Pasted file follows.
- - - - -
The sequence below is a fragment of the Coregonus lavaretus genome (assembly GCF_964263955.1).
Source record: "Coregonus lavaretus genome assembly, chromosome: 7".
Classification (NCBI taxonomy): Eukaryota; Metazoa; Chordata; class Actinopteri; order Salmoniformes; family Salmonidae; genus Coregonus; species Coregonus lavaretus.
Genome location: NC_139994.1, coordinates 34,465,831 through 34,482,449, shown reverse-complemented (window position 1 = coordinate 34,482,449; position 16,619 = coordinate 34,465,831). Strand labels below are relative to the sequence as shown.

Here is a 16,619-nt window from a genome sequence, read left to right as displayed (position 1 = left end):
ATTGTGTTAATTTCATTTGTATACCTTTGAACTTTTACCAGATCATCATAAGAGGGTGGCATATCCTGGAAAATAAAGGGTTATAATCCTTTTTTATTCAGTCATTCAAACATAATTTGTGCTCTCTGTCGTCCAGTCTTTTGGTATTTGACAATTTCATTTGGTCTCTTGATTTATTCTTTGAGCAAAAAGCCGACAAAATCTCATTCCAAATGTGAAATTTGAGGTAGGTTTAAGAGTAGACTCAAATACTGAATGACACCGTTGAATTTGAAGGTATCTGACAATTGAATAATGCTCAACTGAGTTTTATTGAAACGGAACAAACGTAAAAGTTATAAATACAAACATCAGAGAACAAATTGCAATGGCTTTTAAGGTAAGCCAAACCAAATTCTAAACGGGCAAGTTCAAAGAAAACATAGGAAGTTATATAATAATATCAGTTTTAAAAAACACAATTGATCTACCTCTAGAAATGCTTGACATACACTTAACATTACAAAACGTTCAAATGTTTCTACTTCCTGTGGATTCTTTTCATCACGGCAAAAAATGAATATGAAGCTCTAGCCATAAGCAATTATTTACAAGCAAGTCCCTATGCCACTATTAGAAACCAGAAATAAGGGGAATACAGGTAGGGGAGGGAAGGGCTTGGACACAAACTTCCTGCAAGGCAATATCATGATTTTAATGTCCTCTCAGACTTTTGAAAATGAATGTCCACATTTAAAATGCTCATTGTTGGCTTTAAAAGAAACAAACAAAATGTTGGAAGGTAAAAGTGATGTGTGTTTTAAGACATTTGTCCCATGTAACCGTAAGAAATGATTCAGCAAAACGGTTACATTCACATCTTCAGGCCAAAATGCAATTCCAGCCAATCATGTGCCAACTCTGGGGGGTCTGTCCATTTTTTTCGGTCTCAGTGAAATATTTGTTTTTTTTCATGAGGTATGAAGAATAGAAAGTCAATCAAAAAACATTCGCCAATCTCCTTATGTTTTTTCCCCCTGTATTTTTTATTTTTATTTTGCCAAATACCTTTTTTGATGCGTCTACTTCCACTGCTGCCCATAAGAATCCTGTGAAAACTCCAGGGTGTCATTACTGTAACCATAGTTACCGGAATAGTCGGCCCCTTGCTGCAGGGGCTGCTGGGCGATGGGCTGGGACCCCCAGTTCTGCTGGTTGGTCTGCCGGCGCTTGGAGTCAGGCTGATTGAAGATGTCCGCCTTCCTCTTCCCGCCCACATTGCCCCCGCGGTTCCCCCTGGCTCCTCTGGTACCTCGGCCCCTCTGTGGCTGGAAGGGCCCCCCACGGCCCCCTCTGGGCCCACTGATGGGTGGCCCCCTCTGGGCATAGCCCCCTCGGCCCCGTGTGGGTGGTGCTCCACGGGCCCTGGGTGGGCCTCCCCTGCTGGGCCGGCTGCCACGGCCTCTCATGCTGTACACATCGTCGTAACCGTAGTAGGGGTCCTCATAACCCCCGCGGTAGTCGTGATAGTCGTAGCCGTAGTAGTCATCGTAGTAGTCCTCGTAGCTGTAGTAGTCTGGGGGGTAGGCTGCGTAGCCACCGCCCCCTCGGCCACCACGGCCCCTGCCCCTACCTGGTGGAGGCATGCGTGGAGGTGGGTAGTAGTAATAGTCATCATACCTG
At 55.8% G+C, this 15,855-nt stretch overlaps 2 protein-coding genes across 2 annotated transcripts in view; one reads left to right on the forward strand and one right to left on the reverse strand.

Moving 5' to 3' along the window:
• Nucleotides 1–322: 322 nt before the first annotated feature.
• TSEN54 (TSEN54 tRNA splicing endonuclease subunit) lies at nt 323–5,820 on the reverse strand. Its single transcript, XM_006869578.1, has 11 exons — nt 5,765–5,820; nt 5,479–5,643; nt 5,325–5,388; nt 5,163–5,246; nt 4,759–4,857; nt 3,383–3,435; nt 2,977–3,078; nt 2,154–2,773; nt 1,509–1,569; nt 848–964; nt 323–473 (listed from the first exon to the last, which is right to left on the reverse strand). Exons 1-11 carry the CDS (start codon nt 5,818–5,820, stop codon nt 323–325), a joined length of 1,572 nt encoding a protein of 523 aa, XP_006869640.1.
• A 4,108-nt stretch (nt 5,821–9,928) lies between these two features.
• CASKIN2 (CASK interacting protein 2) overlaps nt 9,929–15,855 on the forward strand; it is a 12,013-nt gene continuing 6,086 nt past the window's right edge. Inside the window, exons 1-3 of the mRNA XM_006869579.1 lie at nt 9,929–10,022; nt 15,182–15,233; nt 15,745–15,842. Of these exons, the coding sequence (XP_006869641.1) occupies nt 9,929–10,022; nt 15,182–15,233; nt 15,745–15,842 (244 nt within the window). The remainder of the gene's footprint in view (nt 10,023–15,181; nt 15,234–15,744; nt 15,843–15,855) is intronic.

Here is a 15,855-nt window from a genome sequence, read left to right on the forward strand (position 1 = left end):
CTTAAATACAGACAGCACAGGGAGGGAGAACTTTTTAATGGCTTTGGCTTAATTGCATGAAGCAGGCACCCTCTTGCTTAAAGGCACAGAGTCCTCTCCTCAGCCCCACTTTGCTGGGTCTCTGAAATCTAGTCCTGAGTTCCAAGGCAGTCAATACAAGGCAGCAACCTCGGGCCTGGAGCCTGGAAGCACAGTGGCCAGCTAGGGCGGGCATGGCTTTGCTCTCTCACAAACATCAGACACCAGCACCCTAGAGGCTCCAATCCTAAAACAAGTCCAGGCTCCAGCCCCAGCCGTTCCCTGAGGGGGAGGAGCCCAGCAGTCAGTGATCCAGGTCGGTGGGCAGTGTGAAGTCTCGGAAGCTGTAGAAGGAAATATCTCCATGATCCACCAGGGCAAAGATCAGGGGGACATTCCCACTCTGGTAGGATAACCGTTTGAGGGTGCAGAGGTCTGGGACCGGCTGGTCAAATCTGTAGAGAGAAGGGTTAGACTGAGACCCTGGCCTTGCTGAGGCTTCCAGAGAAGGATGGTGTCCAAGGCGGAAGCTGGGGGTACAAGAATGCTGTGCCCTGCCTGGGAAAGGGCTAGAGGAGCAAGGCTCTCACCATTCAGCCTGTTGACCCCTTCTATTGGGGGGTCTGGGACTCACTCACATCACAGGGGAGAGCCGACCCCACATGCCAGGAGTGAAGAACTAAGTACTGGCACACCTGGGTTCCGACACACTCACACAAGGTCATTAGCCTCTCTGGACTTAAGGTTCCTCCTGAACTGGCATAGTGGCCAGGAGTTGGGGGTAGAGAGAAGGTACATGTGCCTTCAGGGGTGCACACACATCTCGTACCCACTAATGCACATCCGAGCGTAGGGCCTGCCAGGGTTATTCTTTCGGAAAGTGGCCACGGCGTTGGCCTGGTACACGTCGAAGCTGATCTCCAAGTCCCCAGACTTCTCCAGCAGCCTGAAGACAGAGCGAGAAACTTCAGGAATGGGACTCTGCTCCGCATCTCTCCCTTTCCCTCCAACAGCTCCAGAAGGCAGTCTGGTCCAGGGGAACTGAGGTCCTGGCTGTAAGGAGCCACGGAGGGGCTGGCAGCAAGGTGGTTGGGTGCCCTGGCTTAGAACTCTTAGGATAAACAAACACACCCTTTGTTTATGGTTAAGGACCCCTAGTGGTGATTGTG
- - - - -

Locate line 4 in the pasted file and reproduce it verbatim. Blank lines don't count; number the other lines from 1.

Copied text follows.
Genome location: NC_139994.1, coordinates 34,465,831 through 34,482,449, shown reverse-complemented (window position 1 = coordinate 34,482,449; position 16,619 = coordinate 34,465,831). Strand labels below are relative to the sequence as shown.